It is unknown whether triggering apoptosis among expanded clones of memory T cells specific for viruses such as Cytomegalovirus is advantageous. For example, in a transplant setting, Cytomegalovirus disease occurs when T cells fail to provide antiviral control and a robust pro-inflammatory response to Cytomegalovirus has been associated with longer survival in the elderly However, it remains to be determined what proportion of the T cell pool needs to be specific for Cytomegalovirus to limit viral reactivation. Traditionally, it has been considered disadvantageous for such a large proportion of the T cell pool to be specific for one virus.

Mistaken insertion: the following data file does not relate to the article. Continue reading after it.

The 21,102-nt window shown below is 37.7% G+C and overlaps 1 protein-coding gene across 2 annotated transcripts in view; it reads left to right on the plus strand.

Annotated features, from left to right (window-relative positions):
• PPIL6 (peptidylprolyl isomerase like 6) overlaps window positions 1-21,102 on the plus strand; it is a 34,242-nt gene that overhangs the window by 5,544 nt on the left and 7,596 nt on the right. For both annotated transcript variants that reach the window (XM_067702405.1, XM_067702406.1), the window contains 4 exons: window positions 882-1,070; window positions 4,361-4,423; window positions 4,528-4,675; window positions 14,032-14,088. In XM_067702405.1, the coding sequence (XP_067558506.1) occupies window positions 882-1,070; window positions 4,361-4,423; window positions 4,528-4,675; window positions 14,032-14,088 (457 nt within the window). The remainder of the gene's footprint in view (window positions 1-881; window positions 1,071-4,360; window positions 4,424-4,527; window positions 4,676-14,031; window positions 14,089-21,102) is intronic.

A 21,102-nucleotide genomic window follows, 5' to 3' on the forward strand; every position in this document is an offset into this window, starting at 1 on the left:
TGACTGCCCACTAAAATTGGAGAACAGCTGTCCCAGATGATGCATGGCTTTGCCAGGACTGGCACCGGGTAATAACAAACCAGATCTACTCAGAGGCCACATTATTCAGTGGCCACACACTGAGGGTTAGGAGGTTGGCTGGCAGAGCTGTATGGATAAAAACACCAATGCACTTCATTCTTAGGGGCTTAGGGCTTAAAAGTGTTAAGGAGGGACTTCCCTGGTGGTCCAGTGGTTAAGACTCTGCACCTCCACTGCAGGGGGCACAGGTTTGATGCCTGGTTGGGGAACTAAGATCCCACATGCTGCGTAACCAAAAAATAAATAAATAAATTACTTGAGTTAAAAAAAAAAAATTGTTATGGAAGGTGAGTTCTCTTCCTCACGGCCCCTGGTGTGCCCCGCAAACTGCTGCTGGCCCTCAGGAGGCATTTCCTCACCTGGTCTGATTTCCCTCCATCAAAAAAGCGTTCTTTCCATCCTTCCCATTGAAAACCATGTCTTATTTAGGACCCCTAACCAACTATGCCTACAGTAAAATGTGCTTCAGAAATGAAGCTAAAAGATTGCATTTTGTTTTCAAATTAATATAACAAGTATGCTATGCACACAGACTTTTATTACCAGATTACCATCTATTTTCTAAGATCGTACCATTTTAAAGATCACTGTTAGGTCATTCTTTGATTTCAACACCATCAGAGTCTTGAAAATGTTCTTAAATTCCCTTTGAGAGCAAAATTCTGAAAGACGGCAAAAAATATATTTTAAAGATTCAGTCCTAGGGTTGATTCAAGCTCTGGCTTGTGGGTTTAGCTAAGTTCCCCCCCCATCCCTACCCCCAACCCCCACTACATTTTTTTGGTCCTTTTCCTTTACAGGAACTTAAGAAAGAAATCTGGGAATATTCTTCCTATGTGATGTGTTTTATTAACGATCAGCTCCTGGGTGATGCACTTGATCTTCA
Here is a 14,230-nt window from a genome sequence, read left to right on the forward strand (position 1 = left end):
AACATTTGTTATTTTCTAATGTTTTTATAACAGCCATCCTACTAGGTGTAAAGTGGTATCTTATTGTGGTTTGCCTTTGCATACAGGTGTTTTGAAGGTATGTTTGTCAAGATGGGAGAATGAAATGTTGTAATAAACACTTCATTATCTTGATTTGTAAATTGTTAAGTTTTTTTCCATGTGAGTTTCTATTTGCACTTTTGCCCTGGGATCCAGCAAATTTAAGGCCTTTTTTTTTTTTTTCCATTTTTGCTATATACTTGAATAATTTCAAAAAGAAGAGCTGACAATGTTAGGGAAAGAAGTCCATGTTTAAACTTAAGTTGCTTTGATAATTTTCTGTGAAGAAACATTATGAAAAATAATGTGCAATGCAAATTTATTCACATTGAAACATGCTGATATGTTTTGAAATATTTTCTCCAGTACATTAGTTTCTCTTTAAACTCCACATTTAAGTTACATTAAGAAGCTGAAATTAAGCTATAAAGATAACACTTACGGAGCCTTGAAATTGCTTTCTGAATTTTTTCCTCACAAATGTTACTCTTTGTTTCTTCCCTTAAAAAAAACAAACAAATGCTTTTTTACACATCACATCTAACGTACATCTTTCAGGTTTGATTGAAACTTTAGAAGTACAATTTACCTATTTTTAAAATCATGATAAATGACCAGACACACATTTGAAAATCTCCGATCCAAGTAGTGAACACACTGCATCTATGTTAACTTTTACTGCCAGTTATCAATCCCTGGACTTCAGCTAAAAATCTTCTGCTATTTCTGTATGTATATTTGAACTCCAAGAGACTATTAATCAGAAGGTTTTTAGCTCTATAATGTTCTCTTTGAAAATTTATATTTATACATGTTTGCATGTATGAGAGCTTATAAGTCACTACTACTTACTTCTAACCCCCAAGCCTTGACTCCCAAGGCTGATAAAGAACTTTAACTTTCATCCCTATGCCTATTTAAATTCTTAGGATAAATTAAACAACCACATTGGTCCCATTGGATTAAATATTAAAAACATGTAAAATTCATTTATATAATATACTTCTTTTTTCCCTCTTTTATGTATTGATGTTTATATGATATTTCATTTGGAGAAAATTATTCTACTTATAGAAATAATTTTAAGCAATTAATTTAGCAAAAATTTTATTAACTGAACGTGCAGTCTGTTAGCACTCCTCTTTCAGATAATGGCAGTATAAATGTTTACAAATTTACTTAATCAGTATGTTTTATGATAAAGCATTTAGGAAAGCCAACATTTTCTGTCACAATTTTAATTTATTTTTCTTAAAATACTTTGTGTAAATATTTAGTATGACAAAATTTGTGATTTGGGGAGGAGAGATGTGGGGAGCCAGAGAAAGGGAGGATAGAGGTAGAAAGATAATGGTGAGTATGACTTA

These interpretations are based upon two assumptions. First, there is an upper limit to the size of the immune system, and second, thymic output is negligible after adolescence This concept of a fixed amount of immunological space has since been debated , and thymic output is now known to persist, albeit reduced, up until around 70 years of age Despite uncertainties over the susceptibility of memory T cells to undergo apoptosis, or whether it is advantageous to stimulate their removal, it seems that exercise-induced immune cell death in the tissues has relevance to other processes.